Eric Swain is a self-educated game critic. One day he had the crazy idea that video games could be put under the microscope with the same amount of respect and thought that books and movies are only to discover he was not the first person to think of this. He set out to learn all he could and hopefully add to the growing field of game criticism. He has no idea how far he’s come or if he’s moved forward much at all. He graduated from Boston University with a B.A. in English. You can read more of his work at http://www.thegamecritique.com .
Monday, January 26 2015
In Telltale's version of Game of Thrones, you play the parts of people who themselves are playing parts. Each one is not playing the game of thrones, they are pieces in the games of others.
Monday, January 12 2015
Things are funnier when they go terribly wrong.
Tuesday, December 9 2014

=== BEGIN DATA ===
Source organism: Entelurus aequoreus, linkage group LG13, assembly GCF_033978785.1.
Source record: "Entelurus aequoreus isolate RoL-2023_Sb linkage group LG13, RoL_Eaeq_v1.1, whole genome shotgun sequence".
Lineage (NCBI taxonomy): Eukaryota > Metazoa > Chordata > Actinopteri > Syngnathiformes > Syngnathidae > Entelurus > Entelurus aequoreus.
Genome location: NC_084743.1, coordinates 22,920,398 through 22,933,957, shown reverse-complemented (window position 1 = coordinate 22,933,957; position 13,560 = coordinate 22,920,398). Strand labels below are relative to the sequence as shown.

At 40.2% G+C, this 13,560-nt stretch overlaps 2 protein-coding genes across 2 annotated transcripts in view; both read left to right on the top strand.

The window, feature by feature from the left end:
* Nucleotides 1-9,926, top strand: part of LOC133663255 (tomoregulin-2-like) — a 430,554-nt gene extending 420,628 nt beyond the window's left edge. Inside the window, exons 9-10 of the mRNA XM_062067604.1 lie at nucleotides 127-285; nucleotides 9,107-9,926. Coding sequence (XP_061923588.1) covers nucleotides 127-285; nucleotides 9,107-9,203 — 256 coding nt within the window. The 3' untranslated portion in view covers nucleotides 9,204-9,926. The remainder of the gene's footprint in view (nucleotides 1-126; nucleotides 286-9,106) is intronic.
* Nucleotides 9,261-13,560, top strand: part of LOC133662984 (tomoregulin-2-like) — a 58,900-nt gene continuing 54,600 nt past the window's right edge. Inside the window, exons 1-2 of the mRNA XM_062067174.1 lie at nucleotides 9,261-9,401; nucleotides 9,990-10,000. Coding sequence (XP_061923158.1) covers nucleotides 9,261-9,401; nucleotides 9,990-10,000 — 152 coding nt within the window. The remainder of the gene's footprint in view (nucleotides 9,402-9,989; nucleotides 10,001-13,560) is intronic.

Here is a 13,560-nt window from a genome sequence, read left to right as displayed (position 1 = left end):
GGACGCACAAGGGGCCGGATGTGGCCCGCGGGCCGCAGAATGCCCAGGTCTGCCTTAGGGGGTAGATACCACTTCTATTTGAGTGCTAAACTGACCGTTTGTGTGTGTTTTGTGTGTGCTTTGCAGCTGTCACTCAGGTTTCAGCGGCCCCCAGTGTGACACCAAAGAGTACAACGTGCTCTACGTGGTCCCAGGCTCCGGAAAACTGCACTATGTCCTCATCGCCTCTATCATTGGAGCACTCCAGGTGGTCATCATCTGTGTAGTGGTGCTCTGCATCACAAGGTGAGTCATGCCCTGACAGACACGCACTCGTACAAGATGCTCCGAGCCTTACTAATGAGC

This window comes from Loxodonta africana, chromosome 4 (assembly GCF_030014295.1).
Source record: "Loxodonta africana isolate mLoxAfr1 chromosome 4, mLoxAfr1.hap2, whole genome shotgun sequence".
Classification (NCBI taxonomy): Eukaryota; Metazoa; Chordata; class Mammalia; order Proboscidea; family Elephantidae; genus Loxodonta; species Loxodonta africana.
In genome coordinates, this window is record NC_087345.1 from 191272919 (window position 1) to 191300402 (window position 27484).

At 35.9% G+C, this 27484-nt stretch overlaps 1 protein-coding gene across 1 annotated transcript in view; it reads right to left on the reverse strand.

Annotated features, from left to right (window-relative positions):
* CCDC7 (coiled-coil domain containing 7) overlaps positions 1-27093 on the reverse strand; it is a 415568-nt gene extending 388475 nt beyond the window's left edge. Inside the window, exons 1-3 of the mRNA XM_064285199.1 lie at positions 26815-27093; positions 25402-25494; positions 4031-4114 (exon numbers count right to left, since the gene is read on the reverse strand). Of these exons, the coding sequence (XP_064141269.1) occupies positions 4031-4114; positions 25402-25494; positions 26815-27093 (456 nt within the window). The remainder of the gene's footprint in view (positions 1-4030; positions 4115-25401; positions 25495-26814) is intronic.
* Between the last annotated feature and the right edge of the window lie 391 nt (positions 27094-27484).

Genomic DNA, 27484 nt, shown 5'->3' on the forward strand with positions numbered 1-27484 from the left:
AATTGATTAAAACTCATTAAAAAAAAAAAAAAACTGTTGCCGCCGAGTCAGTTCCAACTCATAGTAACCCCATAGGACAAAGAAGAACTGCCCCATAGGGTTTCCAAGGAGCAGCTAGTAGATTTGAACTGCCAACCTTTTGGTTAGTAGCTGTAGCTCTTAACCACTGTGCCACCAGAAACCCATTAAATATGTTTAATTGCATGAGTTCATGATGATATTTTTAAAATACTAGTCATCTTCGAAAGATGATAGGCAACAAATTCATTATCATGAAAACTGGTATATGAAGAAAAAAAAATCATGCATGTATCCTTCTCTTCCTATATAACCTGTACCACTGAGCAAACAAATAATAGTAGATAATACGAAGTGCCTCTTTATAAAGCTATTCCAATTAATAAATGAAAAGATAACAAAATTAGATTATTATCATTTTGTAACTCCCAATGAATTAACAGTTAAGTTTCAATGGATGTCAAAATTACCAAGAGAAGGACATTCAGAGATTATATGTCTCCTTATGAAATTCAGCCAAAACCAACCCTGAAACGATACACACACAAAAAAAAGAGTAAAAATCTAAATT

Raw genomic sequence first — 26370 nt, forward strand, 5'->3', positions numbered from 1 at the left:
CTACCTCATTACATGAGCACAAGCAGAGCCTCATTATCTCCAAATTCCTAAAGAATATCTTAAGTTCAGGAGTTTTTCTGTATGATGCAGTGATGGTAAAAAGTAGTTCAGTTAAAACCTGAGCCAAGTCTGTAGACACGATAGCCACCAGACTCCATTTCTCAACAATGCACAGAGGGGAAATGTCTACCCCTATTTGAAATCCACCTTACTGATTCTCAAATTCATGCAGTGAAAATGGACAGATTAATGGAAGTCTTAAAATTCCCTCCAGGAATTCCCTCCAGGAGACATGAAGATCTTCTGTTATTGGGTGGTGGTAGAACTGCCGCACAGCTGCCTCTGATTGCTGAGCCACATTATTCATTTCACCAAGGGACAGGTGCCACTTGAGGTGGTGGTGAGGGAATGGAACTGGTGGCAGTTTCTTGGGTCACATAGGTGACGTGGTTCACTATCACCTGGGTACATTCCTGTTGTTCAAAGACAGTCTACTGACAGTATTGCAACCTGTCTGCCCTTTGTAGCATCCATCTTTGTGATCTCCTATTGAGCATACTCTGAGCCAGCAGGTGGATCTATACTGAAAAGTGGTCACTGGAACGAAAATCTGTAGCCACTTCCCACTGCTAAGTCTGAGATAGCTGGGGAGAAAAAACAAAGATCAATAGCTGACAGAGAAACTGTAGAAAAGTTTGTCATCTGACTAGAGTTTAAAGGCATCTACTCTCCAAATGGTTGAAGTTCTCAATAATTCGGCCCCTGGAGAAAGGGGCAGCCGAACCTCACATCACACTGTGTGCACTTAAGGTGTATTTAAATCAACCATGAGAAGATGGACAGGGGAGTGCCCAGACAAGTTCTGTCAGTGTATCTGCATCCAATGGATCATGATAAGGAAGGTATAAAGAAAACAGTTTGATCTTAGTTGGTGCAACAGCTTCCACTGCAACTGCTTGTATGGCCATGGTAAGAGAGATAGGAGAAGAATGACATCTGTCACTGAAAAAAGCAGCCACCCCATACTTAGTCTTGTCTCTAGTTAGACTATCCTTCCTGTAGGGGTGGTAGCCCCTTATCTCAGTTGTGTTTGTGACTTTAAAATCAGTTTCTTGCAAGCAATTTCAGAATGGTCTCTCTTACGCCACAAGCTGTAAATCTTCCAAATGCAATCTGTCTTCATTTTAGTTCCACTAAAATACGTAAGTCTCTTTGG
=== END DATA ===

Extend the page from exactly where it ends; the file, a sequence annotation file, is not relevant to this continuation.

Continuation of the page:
Unrest is The Wire, but set in an ancient, mythical India.
Monday, December 1 2014
I kept expecting a villain to pop up or hints of a conspiracy or some outside force that connected all the various vignettes of the story together. In A Golden Wake, there are a bunch of short term goals, but ultimately this is a character-driven narrative.
Monday, November 17 2014
Whereas Jules Verne's novel consisted of only one trip around the world, 80 Days contains multitudes.
Tuesday, January 20 2015
Tuesday, December 16 2014
The first season of Telltale's The Walking Dead earned widespread critical praise, mainstream public appreciation, and a bevy of game of the year awards in 2012. Two years later, The Walking Dead Season Two has received a somewhat more muted reception.
Wednesday, December 10 2014
Here are five of the best mobile games of this year, games that defy the stereotype of iOS and Android games being no more than simple time wasters.
Wednesday, December 3 2014
In Unrest, you play a number of characters who all have their own desires and stories, but you play as each of them, and this leads the player into conflict with the game and himself.
Wednesday, October 15 2014
Spec Ops: The Line isn't a criticism of mediocre shooters, but of the romanticism that has so often gone hand-in-hand with the modern shooter genre.